Peter Orner on the Pressure of Fiction’s Infinite Possibilities
In Conversation with Mitzi Rapkin on the First Draft Podcast
First Draft: A Dialogue of Writing is a weekly show featuring in-depth interviews with fiction, nonfiction, essay writers, and poets, highlighting the voices of writers as they discuss their work, their craft, and the literary arts. Hosted by Mitzi Rapkin, First Draft celebrates creative writing and the individuals who are dedicated to bringing their carefully chosen words to print as well as the impact writers have on the world we live in.
In this episode, Peter Orner joins Mitzi to discuss his book Maggie Brown and Others, out now from Back Bay Books.
From the episode:
Mitzi Rapkin: Something I sense in your stories is the sense of nostalgia paired alongside the ineffable. I don’t know if that makes sense to you, but your characters are often nostalgic for the past, or many of your stories have a jump forward in time where you see the future, or they’re taking place in childhood, or you’re in these moments that might be prosaic but somehow become sacred and and ineffable. Does that make sense to you? And what would you say about that?
Peter Orner: It makes sense. I find myself increasingly inarticulate because it is sometimes very hard to talk about this stuff, as you know, right? And so, yes, am I chasing something? Oftentimes are my characters chasing something or grasping at something from the past and inventing off of that? I think memory is invention in large measure. And so I’m often trying to put myself in the shoes of whatever character I’m working on and wondering what nags at them, and what nags at you. What image from the past and what vision from the past are you still chasing? I feel like that’s often what I’m after. It feels like an inarticulate articulation of it, but I hope it’s not.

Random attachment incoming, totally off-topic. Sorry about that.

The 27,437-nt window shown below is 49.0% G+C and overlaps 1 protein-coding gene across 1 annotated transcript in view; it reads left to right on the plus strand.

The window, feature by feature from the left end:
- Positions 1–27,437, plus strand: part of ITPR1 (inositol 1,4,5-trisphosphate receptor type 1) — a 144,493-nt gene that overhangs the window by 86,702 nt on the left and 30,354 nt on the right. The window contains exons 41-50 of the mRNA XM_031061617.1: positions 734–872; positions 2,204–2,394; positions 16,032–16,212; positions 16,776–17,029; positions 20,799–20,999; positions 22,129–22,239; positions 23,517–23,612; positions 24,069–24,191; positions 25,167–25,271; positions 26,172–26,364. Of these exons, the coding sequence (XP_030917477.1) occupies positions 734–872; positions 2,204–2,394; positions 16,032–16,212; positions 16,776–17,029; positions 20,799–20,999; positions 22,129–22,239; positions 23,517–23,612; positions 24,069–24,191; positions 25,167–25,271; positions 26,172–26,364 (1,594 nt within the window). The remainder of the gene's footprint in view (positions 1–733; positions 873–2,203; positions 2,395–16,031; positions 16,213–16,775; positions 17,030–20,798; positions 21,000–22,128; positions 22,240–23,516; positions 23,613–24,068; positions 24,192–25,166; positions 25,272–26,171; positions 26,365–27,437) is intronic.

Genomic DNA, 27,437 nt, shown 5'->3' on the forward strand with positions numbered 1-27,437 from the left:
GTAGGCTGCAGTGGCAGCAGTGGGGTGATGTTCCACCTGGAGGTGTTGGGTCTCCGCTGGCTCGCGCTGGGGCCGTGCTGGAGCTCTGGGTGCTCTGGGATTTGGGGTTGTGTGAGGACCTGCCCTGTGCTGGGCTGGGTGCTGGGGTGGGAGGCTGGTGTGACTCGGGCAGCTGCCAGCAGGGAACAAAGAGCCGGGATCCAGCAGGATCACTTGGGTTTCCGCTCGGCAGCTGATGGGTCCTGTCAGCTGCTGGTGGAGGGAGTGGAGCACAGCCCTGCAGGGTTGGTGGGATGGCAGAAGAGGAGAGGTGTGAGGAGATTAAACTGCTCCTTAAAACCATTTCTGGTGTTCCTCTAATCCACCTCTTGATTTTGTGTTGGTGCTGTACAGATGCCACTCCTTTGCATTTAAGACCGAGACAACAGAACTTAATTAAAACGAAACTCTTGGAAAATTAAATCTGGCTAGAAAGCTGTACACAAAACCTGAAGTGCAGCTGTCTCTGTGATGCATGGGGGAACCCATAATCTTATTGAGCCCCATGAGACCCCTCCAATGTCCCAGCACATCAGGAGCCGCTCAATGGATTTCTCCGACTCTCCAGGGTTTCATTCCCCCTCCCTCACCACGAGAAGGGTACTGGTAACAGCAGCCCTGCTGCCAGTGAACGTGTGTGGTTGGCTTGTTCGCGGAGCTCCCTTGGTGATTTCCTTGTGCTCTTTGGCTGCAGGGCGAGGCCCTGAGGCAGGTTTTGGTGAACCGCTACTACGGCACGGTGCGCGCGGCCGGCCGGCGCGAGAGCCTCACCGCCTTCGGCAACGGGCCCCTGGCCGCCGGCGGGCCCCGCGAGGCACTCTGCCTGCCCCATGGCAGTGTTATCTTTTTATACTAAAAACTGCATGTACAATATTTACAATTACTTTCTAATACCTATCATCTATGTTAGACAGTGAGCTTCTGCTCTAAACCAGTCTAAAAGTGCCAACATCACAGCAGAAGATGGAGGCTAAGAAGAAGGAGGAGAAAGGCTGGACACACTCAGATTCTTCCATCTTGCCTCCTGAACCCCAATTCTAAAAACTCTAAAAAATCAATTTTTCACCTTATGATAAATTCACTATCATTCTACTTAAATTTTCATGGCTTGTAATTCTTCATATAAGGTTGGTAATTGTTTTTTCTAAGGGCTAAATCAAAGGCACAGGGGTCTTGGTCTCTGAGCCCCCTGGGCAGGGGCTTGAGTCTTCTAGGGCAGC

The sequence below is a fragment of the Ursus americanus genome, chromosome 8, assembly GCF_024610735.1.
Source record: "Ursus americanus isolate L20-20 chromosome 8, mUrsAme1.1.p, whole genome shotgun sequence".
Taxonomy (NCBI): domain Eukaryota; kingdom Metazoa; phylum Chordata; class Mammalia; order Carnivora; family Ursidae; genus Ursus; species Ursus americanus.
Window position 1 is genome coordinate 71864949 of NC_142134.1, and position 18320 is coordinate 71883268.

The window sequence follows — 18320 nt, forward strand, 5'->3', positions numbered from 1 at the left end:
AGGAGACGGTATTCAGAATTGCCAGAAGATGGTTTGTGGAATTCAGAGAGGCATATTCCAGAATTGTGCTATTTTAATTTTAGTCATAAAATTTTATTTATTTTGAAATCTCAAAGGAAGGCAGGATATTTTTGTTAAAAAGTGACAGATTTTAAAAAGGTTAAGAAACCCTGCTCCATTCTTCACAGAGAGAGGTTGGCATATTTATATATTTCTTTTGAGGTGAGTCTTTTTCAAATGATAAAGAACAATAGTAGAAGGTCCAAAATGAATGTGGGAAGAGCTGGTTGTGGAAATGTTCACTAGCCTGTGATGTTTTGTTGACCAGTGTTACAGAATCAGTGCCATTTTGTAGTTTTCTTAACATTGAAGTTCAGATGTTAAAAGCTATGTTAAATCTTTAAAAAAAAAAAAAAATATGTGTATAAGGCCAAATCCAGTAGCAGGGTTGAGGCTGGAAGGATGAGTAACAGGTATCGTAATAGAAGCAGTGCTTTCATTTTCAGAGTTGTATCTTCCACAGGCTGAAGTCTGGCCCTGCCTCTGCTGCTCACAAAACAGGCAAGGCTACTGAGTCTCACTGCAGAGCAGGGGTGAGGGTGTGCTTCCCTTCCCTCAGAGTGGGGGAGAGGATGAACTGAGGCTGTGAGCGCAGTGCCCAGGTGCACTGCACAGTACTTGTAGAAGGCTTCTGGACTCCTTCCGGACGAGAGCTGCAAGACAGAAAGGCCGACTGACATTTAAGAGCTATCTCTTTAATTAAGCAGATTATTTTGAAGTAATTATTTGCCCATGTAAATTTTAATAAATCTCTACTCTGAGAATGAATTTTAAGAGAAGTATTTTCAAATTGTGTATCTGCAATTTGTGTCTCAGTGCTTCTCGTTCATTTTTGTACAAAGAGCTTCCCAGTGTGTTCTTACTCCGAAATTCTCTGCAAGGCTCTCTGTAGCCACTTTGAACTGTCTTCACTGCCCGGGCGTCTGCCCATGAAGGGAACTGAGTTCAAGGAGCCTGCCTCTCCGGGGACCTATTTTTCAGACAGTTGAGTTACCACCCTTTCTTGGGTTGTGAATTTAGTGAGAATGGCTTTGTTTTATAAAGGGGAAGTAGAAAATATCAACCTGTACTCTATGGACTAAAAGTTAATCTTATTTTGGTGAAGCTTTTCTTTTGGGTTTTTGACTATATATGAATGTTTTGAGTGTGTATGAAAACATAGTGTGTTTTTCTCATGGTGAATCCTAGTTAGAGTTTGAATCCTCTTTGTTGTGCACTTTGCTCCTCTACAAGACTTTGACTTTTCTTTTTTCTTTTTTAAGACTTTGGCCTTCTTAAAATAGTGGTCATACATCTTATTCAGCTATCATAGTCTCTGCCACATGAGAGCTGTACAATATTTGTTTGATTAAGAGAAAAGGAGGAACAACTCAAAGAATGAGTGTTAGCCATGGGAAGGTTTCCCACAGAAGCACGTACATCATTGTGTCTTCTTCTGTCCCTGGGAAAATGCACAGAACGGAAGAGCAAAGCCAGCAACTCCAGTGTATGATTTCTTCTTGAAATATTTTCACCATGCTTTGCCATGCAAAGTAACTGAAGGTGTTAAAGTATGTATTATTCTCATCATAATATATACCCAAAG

Mitzi Rapkin: Is it important in fiction for them to catch that?
Peter Orner: I mean, in fiction, that is what’s so scary about it. Every move you make, there’s a counter move and then a counter move, and the possibilities are infinite, and they often freeze people up. It freezes me up. The possibilities become a kind of weight.
Mitzi Rapkin: Is it important for your character to solve their problems? So much of fiction is exploring the feeling and not the end result, which maybe isn’t as important.
Peter Orner: The end result is never what I’m after. Ever. It’s an old trope of fiction writers—we are always like, okay, let’s talk about Chekhov now. But I think about him a lot. And one of the things I often think about is how his stories do not end, you know? They don’t end. After that final period, there’s a kind of freefall that goes on, if they’re good. And most of his are pretty good. So that’s the goal, to have you not reach an end point and hopefully the story will continue to nag at you, bother you, upset you. Usually what frustrates people about my work is often there isn’t an answer or have something solved. People die. I guess that’s an answer.
Peter Orner’s fiction and non-fiction has appeared in the New York Times, the Atlantic Monthly, Granta, The Paris Review, The New Yorker, McSweeney’s, The Southern Review, Ploughshares and many other publications. Stories have been anthologized in Best American Stories and twice received a Pushcart Prize. Peter has been awarded the Rome Prize from the American Academy of Arts and Letters and the American Academy in Rome, a Guggenheim Fellowship, and a two-year Lannan Foundation Literary Fellowship. His fiction titles include Maggie Brown and Others, Esther Stores, Last Car Over the Sagamore Bridge, Love and Shame and Love, and The Second Coming of Mavala Shikongo. His non-fiction book is Am I Alone Here?